Twitter 101: The Basics, For Writers

Twitter 101 for Writers Part One

The past few writers’ conference presentations I’ve given about Author Platforms have prompted many of the same questions. Most surround social media. I’m gonna tackle one biggie here: Twitter. Let’s look at the very basic concept of Twitter in this post, for the true beginner. How to use it effectively will be a different post, so be sure to keep looking around on my site if you need more help or detail.

“I know what Twitter is, but I don’t know how to use it like I should. Is there a specific process?” “Why do I want to use Twitter in the first place?” “What is Twitter anyway?” Let’s start with the very basics. Here are some definitions of Twitter:

  • Twitter is the best way to connect with people, express yourself and discover what’s happening. – Twitter

That’s kinda broad. Let’s look at a different definition:

  • Twitter is a free social networking microblogging service that allows registered members to broadcast short update posts called tweets. –WhatIs.com

Okay, that’s not really helpful at all. Let’s give it one more try:

  • A stupid site for stupid people with no friends, who think everyone else gives a sh*t what they’re doing at any given time. –UrbanDictionary.com

Haha well that sure is one way to look at it! I view Twitter as a huge cocktail party. You interact as much as you want, you come in and out of conversations as you see fit, you listen to other people rant or rave, you observe trends and popular topics, you initiate some conversations and contribute to others, you walk around to see what’s happening over in that side of the room, and yes maybe you enjoy a few people so much that you follow them around a little bit.

Looking at some statistics, it’s clear that social media is here to stay.

  • Facebook: 1.23 Billion users as of Dec 2013, 81% outside of U.S. (Facebook.com), 57% American adults, 73% 12-17 year olds (Pew Research)
  • LinkedIn: 277 million users as of Feb 2014 (Digital Marketing Ramblings)
  • Instagram (where you share photos and up to 15-second videos, image filters are offered): 150 million active users, 1.2 Billion likes/day (DMR, Feb 2014)
  • Vine (users share 6-second videos) : 40 million users (Vine)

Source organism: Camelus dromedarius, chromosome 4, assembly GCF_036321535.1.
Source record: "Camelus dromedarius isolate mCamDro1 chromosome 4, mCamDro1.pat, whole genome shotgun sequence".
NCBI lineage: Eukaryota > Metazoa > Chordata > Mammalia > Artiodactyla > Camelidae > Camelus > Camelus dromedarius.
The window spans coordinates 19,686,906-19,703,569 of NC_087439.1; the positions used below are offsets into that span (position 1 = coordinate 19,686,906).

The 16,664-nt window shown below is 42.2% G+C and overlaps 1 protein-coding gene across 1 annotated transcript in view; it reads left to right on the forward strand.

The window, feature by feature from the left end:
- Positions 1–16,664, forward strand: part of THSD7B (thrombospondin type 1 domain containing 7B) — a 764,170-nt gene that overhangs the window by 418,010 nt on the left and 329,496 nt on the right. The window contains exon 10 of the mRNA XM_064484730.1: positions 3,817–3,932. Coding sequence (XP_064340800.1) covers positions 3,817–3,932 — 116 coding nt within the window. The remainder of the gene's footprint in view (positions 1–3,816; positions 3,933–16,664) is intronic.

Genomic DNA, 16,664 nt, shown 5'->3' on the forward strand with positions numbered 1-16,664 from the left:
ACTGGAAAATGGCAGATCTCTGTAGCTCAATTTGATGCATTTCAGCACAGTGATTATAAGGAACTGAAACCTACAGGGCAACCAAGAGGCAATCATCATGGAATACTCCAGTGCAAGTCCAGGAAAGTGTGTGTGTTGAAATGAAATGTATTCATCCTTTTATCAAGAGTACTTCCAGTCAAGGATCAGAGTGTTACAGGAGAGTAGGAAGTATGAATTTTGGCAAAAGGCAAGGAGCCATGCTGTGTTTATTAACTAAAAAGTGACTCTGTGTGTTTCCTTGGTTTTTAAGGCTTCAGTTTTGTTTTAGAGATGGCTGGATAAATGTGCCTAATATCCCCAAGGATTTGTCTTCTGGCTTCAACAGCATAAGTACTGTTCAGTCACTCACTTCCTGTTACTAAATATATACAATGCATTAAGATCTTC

• Twitter: As of Aug 2013, Twitter reports

    280 Million users

    500 Million tweets/day

    Average 5,700 tweets PER SECOND

    135,000 new users/day

A tweet, or Twitter post, gives you 140 spaces, called characters, to say whatever you want. “Happy birthday” is 14 characters (without the quote marks), and “Happy birthday!” (without quotes) is 15. With quotes, they’d 16 and 17 characters. Anything that takes up a space, even a blank space, counts as one. The good news is you are forced to be brief. The bad news is it takes practice to get your point across succinctly.

Once you’ve got the hang of 140 characters, why keep going? What’s in it for you? Plenty. When used effectively, Twitter can:

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Presenting at SCBWI Conference, April 2014

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Oh the joys of being part of a tribe. I had a great time presenting “Marketing the @#&! out of Yourself with Twitter” at the Northern CA SCBWI Spring Spirit conference (#SpSp14) on April 5, 2014, held in the Sacramento area. I was surrounded by greatness and the common love of writing children’s books. Being “on faculty” had its privileges too…allow me to show, not tell:

Here I am signing books right next to NYT best-selling YA author Jay Asher (@JayAsherGuy), as he enjoys a laugh with a conference attendee that just bought his book:

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Here I am next to author & illustrator extraordinaire Dan Yaccarino (of Oswald, Backyardigans fame as well as lots and lots of picture books) as he shakes hands with one of his many fans:

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Here I am in front of Chad W. Beckerman (Creative director and cover designer for Abrams Appleseed, Abrams Books for Young Readers and Amulet Books, as well as Mishaps and Adventures blogger) (@chadwbecks and @abramskids) and Louise May (Vice President/Editorial Director of Lee & Low Books) (@LEEandLOW) as they talk shop, with Dan Yaccarino and Northern CA SCBWI Regional Advisor Patti Newman (@PatriciaNewman) recapping conference success in the background:

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Here I am as Tricia Lawrence (@authorblogger), associate agent at the revered Erin Murphy Literary Agency, has a conversation with someone else at the after party:

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Here I am next to with the amazing, multiple award-winning, NYT best-selling author & poet Nikki Grimes (it’s almost like she doesn’t know I’m there):

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Here I am as Deirdre Jones (assistant editor and rising star at Little, Brown Books for Young Readers) (@DeirdreEJones) talks to BMOC Jay Asher (@jasasherguy) about his success with the hot selling Thirteen Reasons Why YA novel:

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As you can see in my rear-view mirror, here are art director Chad Beckerman (@chadwbecks), author Jay Asher (@jayasherguy), and associate editor Deirdre Jones (@DeirdreEJones) as they get ready to head to the airport:

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This may or may not be Chad approaching my car asking me to leave them all alone already:

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Ah, good times.

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